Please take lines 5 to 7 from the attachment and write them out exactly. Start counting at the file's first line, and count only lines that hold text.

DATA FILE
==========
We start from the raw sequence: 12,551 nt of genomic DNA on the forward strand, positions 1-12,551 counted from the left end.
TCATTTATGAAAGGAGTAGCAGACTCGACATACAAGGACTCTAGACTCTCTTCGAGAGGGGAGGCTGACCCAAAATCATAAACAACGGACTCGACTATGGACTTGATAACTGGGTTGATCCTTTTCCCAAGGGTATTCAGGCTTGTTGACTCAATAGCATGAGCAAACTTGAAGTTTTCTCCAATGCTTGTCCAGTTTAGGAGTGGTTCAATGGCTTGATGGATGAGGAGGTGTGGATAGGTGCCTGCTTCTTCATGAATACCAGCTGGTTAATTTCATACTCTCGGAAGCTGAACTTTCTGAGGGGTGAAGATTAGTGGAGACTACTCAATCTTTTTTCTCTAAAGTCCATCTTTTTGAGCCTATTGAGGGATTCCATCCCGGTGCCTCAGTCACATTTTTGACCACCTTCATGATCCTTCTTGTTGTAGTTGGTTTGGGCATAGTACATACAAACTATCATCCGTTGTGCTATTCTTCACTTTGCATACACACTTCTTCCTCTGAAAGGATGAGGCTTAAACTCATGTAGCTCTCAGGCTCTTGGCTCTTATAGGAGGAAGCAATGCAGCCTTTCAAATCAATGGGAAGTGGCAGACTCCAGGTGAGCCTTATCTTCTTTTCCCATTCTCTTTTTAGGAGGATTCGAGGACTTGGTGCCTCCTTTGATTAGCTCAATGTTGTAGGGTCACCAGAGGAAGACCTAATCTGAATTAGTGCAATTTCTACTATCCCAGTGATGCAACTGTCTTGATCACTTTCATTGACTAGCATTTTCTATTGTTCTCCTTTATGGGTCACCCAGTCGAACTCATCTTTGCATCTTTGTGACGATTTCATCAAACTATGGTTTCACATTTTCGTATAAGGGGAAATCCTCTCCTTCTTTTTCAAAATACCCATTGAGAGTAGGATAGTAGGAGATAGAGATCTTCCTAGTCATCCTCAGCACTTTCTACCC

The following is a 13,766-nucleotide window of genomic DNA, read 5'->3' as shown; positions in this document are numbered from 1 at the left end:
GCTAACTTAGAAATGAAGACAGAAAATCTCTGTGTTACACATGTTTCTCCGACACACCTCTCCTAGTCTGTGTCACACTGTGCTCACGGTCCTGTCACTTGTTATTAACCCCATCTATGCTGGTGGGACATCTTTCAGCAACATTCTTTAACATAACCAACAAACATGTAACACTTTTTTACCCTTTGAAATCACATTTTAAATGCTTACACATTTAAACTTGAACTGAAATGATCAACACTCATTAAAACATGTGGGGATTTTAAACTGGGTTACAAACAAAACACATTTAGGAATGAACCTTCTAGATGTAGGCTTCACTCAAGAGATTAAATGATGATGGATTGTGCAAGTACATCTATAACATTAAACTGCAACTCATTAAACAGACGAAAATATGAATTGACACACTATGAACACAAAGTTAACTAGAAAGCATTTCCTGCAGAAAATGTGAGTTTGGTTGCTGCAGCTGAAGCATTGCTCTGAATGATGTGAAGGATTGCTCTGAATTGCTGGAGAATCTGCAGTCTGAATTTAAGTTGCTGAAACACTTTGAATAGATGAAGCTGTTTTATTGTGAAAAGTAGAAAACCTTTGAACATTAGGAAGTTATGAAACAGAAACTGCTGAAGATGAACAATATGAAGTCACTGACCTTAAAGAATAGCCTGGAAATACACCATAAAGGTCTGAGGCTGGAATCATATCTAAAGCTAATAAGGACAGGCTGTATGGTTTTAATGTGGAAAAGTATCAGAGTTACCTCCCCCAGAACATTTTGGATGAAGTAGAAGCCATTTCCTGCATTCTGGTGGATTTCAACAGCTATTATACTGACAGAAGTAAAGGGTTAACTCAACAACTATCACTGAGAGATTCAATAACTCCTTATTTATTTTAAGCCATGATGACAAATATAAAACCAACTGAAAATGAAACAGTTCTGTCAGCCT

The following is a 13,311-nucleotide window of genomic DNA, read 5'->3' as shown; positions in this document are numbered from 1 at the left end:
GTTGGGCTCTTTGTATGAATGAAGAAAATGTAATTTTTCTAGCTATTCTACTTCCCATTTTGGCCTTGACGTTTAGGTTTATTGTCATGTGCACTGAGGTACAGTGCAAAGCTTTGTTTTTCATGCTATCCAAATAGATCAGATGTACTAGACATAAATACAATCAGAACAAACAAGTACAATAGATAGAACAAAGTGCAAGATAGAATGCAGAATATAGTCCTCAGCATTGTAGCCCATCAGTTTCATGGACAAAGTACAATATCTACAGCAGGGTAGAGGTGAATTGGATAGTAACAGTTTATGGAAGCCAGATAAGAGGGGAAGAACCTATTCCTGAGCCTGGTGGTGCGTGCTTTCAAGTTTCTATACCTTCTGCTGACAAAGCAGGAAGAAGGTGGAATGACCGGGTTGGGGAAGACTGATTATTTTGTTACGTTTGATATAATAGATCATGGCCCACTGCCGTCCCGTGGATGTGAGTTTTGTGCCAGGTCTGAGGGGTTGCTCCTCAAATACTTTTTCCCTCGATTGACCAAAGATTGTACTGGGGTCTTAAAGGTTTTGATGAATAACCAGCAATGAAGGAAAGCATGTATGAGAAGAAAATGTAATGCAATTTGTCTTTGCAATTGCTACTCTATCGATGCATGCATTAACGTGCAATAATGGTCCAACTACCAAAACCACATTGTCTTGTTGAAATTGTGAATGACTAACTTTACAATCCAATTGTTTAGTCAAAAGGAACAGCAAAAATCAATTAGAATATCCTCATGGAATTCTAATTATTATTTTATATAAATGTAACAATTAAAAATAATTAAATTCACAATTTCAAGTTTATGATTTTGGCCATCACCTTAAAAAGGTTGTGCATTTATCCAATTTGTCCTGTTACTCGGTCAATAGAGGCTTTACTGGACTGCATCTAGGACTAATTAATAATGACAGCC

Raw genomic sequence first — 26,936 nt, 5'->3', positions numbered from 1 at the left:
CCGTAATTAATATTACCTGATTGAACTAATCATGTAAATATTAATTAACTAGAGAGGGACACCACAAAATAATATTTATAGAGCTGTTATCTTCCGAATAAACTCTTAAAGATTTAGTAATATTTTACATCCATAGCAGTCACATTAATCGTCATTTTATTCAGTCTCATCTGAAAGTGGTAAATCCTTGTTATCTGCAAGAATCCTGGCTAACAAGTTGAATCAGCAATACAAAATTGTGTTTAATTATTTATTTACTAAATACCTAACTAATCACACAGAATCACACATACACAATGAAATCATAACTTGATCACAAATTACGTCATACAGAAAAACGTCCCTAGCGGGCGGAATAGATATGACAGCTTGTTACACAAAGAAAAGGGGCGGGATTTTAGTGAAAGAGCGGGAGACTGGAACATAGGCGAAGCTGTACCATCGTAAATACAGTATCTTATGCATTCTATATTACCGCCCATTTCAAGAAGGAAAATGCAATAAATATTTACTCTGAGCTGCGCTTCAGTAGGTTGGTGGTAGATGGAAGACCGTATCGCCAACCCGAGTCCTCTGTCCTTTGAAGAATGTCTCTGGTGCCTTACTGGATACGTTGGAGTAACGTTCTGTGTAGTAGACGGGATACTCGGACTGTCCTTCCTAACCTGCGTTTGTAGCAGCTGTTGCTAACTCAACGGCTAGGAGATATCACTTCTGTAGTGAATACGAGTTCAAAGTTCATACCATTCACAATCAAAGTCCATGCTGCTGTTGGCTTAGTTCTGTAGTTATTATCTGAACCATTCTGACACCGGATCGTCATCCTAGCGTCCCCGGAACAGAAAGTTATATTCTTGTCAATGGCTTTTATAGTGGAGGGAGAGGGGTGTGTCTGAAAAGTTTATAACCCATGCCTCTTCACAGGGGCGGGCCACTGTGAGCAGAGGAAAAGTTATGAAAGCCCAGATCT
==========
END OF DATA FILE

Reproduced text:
The following is a 13,311-nucleotide window of genomic DNA, read 5'->3' as shown; positions in this document are numbered from 1 at the left end:
GTTGGGCTCTTTGTATGAATGAAGAAAATGTAATTTTTCTAGCTATTCTACTTCCCATTTTGGCCTTGACGTTTAGGTTTATTGTCATGTGCACTGAGGTACAGTGCAAAGCTTTGTTTTTCATGCTATCCAAATAGATCAGATGTACTAGACATAAATACAATCAGAACAAACAAGTACAATAGATAGAACAAAGTGCAAGATAGAATGCAGAATATAGTCCTCAGCATTGTAGCCCATCAGTTTCATGGACAAAGTACAATATCTACAGCAGGGTAGAGGTGAATTGGATAGTAACAGTTTATGGAAGCCAGATAAGAGGGGAAGAACCTATTCCTGAGCCTGGTGGTGCGTGCTTTCAAGTTTCTATACCTTCTGCTGACAAAGCAGGAAGAAGGTGGAATGACCGGGTTGGGGAAGACTGATTATTTTGTTACGTTTGATATAATAGATCATGGCCCACTGCCGTCCCGTGGATGTGAGTTTTGTGCCAGGTCTGAGGGGTTGCTCCTCAAATACTTTTTCCCTCGATTGACCAAAGATTGTACTGGGGTCTTAAAGGTTTTGATGAATAACCAGCAATGAAGGAAAGCATGTATGAGAAGAAAATGTAATGCAATTTGTCTTTGCAATTGCTACTCTATCGATGCATGCATTAACGTGCAATAATGGTCCAACTACCAAAACCACATTGTCTTGTTGAAATTGTGAATGACTAACTTTACAATCCAATTGTTTAGTCAAAAGGAACAGCAAAAATCAATTAGAATATCCTCATGGAATTCTAATTATTATTTTATATAAATGTAACAATTAAAAATAATTAAATTCACAATTTCAAGTTTATGATTTTGGCCATCACCTTAAAAAGGTTGTGCATTTATCCAATTTGTCCTGTTACTCGGTCAATAGAGGCTTTACTGGACTGCATCTAGGACTAATTAATAATGACAGCC

Raw genomic sequence first — 26,936 nt, 5'->3', positions numbered from 1 at the left: